Thursday, 10 September 2015

Dusty @ The Charing Cross Theatre

Dusty @ The Charing Cross Theatre

Dusty – a unique “fusion musical” (whatever that is) about the life of Dusty Springfield - has been in the making for over a decade, whilst previews have already lasted for three months. What exactly were the producers waiting for? If the answer is a decent script, they should’ve waited a little longer.

Perhaps the show eventually took its cue from Sinatra that opened on the West End a few weeks ago. Like that show, Dusty doesn’t place trust in its cast of performers, nor the power of the songs alone. Just as Sinatra utilises a flying, singing video projection of the great crooner, Dusty does the same with video performances taken from Springfield’s 60s heyday. In fact, the show goes one better (if you can call it that) by using a 3D hologram. It’s like Dusty Springfield has come back to life! Except…not at all.

For starters, this weird ghost Dusty (like the show overall) is plagued with technical issues. She jerks awkwardly, shimmering in the stage lights and frequently faces the back of the stage as if coquettishly refusing to show us her face. That’s probably to cover up the terrible lip syncing. Speaking of which, the video projections are totally out of sync with the sound recording – either the sound was extracted from a different live version to what we end up seeing, or Dusty was terrible at miming.

Then there are the sound levels. The musicians (themselves under-rehearsed) totally overpower the singers who are, in turn, overpowered by ghost Dusty whose implementation utterly undermines the whole point of a live performance. The different sonic elements have in no way been blended to an acceptable volume. Instead, ghost Dusty blasts in during the middle of a song when we’re trying to enjoy some actual live singing as opposed to a recording we could quite happily go and listen to at home. Pipe down Dusty!

Further, Dusty fails on a narrative level as well as a technical one. Now admittedly the life of Dusty Springfield isn’t the most dramatic of tales, at least not until her career took a downturn after the release of Son Of A Preacher Man in 1969, she turned to drink and drugs, and eventually, after a brief comeback in the late 80s and 90s, died of breast cancer in 1999. Except Dusty doesn’t even begin to touch on this part of her life, instead beginning with her early years singing with her brothers and ending with that famous single from 1969. Very little happens within this time besides the petulant, perfectionist and childish Dusty pushing all her loved ones away in her rise to fame. The central conceit is that it’s all narrated by her childhood friend Nancy in flashback, but with her own blonde ‘do’ the show becomes just as much about her and takes the focus away from the show’s namesake.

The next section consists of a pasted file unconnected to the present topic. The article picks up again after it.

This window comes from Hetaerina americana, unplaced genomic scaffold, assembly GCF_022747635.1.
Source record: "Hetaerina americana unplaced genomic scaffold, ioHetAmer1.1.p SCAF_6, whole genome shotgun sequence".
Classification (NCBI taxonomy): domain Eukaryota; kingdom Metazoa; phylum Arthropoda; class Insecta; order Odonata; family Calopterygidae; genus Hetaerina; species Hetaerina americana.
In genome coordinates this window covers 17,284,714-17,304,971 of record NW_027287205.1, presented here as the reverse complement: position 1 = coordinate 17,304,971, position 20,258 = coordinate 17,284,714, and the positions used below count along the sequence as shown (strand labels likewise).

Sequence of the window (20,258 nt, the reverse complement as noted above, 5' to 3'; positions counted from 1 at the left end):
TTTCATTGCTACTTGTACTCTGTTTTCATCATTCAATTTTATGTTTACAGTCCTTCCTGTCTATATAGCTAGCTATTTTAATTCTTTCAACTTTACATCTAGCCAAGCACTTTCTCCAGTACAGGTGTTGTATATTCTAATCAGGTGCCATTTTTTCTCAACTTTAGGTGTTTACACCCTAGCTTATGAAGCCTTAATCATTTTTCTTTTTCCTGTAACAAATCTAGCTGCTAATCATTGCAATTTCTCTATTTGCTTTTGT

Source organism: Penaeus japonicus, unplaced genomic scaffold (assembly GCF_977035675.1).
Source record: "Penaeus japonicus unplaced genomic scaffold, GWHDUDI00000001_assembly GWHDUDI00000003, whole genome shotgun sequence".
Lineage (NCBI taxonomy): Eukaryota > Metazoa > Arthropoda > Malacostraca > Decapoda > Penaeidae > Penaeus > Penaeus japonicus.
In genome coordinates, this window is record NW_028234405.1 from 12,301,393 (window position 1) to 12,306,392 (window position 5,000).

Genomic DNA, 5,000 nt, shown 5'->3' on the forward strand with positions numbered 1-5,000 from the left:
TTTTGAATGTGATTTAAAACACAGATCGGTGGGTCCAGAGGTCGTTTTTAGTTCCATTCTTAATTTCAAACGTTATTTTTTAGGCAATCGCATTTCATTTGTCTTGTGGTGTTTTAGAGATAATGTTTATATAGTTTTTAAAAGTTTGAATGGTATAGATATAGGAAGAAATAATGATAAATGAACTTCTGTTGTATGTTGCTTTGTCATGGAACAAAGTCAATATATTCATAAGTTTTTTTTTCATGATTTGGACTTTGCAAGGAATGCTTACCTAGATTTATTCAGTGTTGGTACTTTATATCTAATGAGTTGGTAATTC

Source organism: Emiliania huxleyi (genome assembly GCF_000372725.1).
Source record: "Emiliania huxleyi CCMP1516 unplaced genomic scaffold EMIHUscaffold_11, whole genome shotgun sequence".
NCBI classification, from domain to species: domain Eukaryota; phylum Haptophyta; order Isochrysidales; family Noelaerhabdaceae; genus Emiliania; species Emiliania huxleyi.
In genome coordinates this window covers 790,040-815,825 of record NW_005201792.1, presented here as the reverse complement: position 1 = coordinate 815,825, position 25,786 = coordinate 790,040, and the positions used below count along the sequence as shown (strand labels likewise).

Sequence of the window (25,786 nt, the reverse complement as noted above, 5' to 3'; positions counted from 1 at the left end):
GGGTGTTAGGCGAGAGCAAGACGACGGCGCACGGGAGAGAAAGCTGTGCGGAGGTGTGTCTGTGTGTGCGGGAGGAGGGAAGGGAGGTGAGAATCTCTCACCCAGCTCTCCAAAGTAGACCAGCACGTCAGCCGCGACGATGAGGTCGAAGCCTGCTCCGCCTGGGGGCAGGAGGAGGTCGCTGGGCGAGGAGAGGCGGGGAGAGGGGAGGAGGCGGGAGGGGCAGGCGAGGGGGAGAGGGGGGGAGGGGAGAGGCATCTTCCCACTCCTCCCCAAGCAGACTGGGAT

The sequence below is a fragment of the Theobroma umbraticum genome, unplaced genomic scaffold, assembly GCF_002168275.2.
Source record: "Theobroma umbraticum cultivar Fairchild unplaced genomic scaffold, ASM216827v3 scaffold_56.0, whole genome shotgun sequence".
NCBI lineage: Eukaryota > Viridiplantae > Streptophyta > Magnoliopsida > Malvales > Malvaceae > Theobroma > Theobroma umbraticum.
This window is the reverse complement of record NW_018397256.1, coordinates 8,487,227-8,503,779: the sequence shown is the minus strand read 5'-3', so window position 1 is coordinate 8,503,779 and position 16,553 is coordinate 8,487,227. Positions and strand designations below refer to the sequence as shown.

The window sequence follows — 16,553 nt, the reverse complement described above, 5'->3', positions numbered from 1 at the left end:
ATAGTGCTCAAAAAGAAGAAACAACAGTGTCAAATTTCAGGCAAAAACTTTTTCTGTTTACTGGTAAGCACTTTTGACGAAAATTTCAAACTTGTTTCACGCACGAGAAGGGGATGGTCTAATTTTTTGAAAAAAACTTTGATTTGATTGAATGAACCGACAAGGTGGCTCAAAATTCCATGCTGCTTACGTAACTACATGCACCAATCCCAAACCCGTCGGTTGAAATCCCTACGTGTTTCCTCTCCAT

Biographies of her life claim she had something of a split personality – the sweet Mary O’Brien from Ealing with a troubled personal life and Dusty Springfield the star. Except the only bit of drama in Dusty is the revelation that she had a homosexual affair, causing gasps of “I didn’t know she was a lesbian!” from the audience. The problem is, the writers don’t have the confidence to make this lesbian drama the focus of the narrative; instead it feels like a shoehorned in plotline purely for shock value. Equally Dusty is a tale of lost friendships, about the price of fame, about the conflict between public and private personas. It’s also none of these things.

At the very least there are some spirited vocal performances, even if the cast lazily phone in some cringe-worthy dialogue. Alison Arnopp as Dusty and Francesca Jackson as Nancy, in particular, deliver powerful versions of Springfield’s output (when they can be heard), even though some weirdly modern and sexual choreography from the ensemble dancers threatens to steal their thunder. It’s Witney White as Martha Reeves who eventually shows some true star power – just as in real life, it takes a black soul singer to show these white girls how it’s done. Perhaps the cast are incapable of actually performing underneath the hilariously gargantuan wigs they’ve been dressed in?

Dusty is trying to be a reverent homage to the late pop-soul singer. Instead, it’s just offensively bland. More than anything, that’s just sad.


Watch: Dusty runs at the Charing Cross Theatre until 21st November.

Photo: Elliott Franks